That said I’ve used one and, to be fair, it’s very solid and does the job with exactly the same efficiency. So if you want bling, go for the new Model Two, a sexy number for €299 (and above, depending on extras). But for function over form, you can’t go wrong with the Model One.
It Can Pour Faster
One of the downsides to being a first mover with a Coravin was that it needed some amount of patience when it came to pouring the wine. It could take between 30 seconds and a whole minute to get your desired glass, which is not an insignificant amount of time when you’re gasping for a drop. Now there is a ‘faster pour needle’ however, which claims to pour more than 20% faster but which actually feels like half the time.
It Can Finally Aerate Wines
One criticism of Coravin when it launched was that there wasn’t the opportunity to decant wines in the same way as when a full bottle is opened – i.e. the wine can be chucked into a decanter to leave breathe for a time. But the guys at Coravin have come up with a very novel solution: a cool accessory that sprays the wine out of the Coravin. It sounds odd and it is, so perhaps watching this video would explain it better.
It’s Moved Beyond Corks
When Coravin inventor Greg Lambrecht wowed his Irish audience way back in 2015, there was still two elephants in the room: Coravin couldn’t work on screwcaps or sparkling wine corks.
Now though, those two issues are down to one: a few months ago Coravin released accessories to allow you to access screwcapped wines. The solution is a workaround: the screwcap has to be removed first, then replaced with a sealed cap which is a silicone membrane in a plastic ‘coat’. I must admit that the result is slightly inelegant, and not without compromise: the wines will only last 3 months max, having being exposed (briefly) to air, and the silicone membrane itself can only last up to 50 punctures from the needle. The pack contains 3 ‘standard sized’ screwcaps and 3 ‘larger sized’ screwcaps.
What isn’t explained is how you can identify that the system has been accessed 50 times, unless you keep a physical record. Also since the ‘standard sized’ system “fits 95% of screw cap bottles”, then why are half the devices in the box suitable for only 5% of the bottles?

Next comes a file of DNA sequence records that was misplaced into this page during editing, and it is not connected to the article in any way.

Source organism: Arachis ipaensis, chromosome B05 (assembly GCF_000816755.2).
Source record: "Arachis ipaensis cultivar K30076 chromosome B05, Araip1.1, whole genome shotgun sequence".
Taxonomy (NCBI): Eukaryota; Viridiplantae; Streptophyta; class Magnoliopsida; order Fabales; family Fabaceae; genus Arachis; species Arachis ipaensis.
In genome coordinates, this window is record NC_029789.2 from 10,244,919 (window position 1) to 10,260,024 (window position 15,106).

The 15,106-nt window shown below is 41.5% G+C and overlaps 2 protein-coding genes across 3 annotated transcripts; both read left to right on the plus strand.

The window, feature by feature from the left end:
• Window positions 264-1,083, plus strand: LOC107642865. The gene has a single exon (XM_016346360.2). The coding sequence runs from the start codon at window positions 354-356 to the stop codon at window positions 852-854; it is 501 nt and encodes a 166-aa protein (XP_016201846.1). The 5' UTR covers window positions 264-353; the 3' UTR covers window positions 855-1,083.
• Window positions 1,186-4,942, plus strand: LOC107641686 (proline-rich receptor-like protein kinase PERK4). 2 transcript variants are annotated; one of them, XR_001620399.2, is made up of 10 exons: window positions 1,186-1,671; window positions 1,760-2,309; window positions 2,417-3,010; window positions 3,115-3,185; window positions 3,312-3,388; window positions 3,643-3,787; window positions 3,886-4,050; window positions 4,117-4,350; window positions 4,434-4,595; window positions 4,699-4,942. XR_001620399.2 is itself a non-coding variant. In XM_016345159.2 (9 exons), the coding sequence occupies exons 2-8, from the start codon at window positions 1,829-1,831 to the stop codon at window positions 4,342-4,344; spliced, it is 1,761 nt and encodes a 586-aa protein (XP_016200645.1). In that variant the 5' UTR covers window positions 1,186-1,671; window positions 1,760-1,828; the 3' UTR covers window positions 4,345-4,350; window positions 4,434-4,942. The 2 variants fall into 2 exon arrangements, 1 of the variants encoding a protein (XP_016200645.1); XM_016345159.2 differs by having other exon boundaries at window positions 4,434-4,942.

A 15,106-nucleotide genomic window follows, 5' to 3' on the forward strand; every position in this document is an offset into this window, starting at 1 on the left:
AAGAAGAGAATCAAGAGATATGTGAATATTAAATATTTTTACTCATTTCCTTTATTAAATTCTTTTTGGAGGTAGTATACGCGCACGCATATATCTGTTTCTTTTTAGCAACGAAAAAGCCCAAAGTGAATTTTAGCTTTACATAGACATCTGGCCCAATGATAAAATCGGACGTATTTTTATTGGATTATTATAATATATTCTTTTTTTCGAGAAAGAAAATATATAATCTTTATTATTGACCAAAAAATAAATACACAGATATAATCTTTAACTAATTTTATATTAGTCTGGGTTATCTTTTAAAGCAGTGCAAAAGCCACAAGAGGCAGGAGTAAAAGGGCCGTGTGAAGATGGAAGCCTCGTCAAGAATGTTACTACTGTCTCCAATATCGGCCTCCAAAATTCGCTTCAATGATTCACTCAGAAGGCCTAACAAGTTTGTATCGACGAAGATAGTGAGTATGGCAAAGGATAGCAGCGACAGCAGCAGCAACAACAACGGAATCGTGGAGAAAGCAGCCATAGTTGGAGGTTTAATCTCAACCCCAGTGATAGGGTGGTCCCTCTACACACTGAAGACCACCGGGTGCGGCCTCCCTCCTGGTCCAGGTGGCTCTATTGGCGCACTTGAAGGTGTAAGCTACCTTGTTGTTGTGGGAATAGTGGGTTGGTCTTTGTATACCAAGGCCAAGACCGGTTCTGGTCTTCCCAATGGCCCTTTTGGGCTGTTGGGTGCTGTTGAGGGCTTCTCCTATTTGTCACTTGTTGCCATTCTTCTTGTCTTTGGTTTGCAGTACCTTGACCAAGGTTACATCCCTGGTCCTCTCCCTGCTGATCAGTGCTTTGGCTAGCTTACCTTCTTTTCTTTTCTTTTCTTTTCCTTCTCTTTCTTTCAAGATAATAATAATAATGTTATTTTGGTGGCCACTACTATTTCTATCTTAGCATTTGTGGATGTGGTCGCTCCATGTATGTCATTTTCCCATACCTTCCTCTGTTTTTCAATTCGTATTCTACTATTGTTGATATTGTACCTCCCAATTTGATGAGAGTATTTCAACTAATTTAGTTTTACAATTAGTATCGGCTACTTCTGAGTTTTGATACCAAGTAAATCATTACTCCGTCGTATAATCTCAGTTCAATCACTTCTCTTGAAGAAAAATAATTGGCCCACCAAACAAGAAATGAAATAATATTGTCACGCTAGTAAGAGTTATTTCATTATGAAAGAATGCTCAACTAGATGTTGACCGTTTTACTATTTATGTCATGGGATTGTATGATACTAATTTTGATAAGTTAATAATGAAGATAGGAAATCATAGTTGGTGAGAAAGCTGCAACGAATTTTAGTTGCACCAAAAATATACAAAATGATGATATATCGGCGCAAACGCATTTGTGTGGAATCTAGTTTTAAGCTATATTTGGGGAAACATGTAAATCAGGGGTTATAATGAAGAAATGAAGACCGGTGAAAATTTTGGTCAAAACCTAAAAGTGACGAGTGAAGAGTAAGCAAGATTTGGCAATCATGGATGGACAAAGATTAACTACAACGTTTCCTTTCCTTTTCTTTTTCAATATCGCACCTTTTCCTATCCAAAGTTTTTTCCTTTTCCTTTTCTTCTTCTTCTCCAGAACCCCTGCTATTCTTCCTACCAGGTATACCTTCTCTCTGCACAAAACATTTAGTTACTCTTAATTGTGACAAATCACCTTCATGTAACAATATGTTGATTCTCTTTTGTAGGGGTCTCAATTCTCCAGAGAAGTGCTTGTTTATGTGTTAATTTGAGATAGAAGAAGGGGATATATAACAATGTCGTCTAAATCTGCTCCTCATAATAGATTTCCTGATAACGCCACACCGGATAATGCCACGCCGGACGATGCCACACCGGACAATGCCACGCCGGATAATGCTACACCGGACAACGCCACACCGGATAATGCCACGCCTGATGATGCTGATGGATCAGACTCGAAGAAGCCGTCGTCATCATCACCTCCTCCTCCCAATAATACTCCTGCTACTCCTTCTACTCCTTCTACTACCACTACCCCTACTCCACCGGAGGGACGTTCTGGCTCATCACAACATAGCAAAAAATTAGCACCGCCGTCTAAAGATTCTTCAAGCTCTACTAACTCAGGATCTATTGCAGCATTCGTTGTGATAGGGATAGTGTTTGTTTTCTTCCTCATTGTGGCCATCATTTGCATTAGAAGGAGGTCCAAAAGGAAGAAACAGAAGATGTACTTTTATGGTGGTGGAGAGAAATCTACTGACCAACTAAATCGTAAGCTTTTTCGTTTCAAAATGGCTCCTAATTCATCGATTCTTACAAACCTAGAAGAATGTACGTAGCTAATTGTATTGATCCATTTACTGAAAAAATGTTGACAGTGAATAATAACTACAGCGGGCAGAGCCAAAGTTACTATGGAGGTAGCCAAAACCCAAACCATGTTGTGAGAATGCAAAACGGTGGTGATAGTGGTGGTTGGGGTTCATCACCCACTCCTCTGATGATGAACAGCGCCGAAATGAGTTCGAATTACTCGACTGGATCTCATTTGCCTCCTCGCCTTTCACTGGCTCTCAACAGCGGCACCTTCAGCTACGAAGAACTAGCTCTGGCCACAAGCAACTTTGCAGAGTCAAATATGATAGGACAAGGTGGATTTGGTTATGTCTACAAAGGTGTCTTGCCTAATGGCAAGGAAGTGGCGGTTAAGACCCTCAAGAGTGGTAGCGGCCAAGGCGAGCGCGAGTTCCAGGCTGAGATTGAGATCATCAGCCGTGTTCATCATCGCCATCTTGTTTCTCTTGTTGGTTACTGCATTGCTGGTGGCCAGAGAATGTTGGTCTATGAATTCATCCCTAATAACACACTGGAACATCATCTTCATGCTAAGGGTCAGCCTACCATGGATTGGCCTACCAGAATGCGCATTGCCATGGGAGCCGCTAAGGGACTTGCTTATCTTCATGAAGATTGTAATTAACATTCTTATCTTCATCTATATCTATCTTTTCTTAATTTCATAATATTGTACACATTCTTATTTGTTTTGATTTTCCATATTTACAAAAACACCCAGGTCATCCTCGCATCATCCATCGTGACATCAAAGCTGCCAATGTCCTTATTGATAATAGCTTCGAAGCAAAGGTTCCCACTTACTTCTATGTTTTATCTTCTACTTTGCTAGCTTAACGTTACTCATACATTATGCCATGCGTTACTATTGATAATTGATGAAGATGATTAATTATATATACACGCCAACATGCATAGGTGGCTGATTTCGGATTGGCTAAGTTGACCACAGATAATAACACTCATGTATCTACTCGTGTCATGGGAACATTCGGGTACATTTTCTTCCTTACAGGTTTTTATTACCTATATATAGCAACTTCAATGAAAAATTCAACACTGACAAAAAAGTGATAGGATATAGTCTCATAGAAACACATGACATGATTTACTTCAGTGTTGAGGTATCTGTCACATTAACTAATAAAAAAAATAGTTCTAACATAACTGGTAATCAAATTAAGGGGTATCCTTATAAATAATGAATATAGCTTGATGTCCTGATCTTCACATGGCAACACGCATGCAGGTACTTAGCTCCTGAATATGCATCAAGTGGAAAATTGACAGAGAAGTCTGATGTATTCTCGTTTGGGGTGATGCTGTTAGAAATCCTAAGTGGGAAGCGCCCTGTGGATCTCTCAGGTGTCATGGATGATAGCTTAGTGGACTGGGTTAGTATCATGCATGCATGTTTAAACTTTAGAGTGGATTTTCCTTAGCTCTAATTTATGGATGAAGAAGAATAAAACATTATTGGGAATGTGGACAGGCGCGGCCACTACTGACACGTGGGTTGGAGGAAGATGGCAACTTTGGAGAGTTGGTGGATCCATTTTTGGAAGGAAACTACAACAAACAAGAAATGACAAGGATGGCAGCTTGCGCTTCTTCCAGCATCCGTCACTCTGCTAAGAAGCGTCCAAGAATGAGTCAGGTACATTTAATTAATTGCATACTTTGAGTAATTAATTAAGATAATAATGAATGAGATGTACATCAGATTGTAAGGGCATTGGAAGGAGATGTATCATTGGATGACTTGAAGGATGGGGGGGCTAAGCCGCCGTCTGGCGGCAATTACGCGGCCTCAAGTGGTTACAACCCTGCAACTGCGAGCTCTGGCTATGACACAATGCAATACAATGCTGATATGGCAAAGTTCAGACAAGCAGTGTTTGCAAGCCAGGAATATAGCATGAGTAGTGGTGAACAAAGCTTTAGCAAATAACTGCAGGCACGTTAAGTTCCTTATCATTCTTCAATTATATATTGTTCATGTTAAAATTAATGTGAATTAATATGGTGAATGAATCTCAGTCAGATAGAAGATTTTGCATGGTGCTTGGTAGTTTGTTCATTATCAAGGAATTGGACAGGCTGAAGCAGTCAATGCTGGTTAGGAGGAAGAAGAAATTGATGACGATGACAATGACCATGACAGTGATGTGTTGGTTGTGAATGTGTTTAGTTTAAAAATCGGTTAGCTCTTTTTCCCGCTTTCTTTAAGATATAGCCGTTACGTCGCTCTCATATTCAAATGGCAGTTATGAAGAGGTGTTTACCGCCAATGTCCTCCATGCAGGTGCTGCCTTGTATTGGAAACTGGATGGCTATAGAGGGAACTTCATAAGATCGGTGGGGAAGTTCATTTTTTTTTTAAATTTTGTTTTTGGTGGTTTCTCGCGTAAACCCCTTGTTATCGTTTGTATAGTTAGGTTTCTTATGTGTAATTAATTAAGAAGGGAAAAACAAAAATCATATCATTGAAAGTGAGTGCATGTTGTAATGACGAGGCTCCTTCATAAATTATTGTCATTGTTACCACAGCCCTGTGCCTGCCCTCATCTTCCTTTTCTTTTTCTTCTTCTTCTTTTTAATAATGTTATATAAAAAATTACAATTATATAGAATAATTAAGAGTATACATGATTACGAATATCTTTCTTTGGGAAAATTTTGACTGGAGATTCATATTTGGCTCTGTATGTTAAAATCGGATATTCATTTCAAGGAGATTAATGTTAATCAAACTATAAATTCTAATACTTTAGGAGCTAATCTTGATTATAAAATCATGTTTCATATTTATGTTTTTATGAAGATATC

Either way, if you have an ultra-premium wine from a New World country – such as the Katnook Odyssey Cabernet Sauvignon like I do – then it’s a great way of making it last longer than the typical day or two.
Three Wines by Coravin to try at Amuse Restaurant
Bernard Bonin “Baby Meursault” Bourgogne Chardonnay
€19 per glass at Amuse
This is classified as a ‘regular’ Bourgogne Blanc, but Bernard Bonin’s “Baby Meursault” (which is Amuse’s own moniker for the wine) is, as the name suggests, a Meursault in everything but (legal) name.
Citric and mineral at first, with a slow slide into balanced, buttery, hazelnut richness, it’s an excellent food wine and an affordable way to get your fine Burgundy kick.
Bel-Sit “La Turna” Barbera D’Asti
€11 per glass at Amuse
Barbera D’Asti wines from Piedmont in Italy are usually fun and fruity affairs, normally designated to weeknight sipping or weekend quaffing.
But this expression by Bel-Sit is a superior version that still maintains the style’s signature freshness, albeit with a depth of flavour and complexity that puts it head and shoulders above the rest of the region.
Antiche Terre del Salento Aleatico
€12 per glass at Amuse
A sweet wine from Puglia, the ‘heel’ of Italy’s ‘boot’, this exudes a balance and elegance that you wouldn’t normally expect from a parched, hot region that historically has made chunky, punchy wines.
It’s not cloying nor overbearing, making it the perfect coda to a full-on meal: a souciance of sweetness.
When not writing for TheTaste.ie, Richie Magnier blogs at themotleycru.com and shares his thoughts via @RichieMagnier on Twitter. Don’t ask him what his favourite wine is though – that’s like asking what his favourite song is (although the latter would most likely involve U2).
Richie is also an avid food lover willing to give an opportunity to all cuisines: instead of getting carried away by trends or gimmicks, he cares about real food, that’s tasty and made with pride. Richie has been involved in the wine industry since 2008 and is currently studying the WSET Level 4 Diploma in Wines & Spirits.